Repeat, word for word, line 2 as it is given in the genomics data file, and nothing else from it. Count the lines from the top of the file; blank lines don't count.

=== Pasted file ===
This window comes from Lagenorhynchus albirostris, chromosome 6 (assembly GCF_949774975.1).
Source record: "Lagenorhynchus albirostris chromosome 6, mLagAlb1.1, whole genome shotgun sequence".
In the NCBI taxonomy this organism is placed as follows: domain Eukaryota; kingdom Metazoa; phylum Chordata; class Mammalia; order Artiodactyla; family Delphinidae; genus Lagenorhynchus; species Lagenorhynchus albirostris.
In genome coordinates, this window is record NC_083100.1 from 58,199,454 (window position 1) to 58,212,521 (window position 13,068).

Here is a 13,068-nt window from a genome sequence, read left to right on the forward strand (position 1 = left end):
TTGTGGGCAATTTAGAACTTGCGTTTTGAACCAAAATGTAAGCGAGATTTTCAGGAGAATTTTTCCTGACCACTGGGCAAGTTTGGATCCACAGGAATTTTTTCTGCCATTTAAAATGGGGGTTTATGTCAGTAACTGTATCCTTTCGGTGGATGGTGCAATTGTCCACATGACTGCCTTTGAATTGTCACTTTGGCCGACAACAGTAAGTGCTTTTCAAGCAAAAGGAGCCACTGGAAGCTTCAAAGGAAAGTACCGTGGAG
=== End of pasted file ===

Source record: "Lagenorhynchus albirostris chromosome 6, mLagAlb1.1, whole genome shotgun sequence".